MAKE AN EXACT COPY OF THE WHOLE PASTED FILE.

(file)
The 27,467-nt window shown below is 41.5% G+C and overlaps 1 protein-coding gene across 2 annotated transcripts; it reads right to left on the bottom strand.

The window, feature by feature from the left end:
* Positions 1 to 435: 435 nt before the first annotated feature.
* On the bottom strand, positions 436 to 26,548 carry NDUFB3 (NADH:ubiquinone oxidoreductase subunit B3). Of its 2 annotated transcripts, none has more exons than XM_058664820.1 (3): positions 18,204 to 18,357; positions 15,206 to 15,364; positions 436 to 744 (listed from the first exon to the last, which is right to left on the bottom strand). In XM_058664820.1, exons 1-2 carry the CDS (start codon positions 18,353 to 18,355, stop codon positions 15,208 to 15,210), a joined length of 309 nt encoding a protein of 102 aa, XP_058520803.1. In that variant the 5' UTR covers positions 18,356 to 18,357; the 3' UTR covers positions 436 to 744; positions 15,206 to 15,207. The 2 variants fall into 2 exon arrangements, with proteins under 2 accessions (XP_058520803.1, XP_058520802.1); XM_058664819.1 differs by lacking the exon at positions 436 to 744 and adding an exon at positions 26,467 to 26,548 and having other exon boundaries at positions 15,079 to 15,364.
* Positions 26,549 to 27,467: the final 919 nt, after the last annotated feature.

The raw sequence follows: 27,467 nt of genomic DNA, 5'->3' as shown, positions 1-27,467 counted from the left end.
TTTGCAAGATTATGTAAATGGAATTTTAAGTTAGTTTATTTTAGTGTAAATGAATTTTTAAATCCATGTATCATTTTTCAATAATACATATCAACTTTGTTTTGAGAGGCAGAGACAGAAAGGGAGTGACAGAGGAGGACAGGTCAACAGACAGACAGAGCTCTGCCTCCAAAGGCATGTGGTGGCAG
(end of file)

The 27,467-nt window shown below is 41.5% G+C and overlaps 1 protein-coding gene across 2 annotated transcripts; it reads right to left on the bottom strand.

The window, feature by feature from the left end:
* Positions 1 to 435: 435 nt before the first annotated feature.
* On the bottom strand, positions 436 to 26,548 carry NDUFB3 (NADH:ubiquinone oxidoreductase subunit B3). Of its 2 annotated transcripts, none has more exons than XM_058664820.1 (3): positions 18,204 to 18,357; positions 15,206 to 15,364; positions 436 to 744 (listed from the first exon to the last, which is right to left on the bottom strand). In XM_058664820.1, exons 1-2 carry the CDS (start codon positions 18,353 to 18,355, stop codon positions 15,208 to 15,210), a joined length of 309 nt encoding a protein of 102 aa, XP_058520803.1. In that variant the 5' UTR covers positions 18,356 to 18,357; the 3' UTR covers positions 436 to 744; positions 15,206 to 15,207. The 2 variants fall into 2 exon arrangements, with proteins under 2 accessions (XP_058520803.1, XP_058520802.1); XM_058664819.1 differs by lacking the exon at positions 436 to 744 and adding an exon at positions 26,467 to 26,548 and having other exon boundaries at positions 15,079 to 15,364.
* Positions 26,549 to 27,467: the final 919 nt, after the last annotated feature.

The raw sequence follows: 27,467 nt of genomic DNA, 5'->3' as shown, positions 1-27,467 counted from the left end.
TTTGCAAGATTATGTAAATGGAATTTTAAGTTAGTTTATTTTAGTGTAAATGAATTTTTAAATCCATGTATCATTTTTCAATAATACATATCAACTTTGTTTTGAGAGGCAGAGACAGAAAGGGAGTGACAGAGGAGGACAGGTCAACAGACAGACAGAGCTCTGCCTCCAAAGGCATGTGGTGGCAG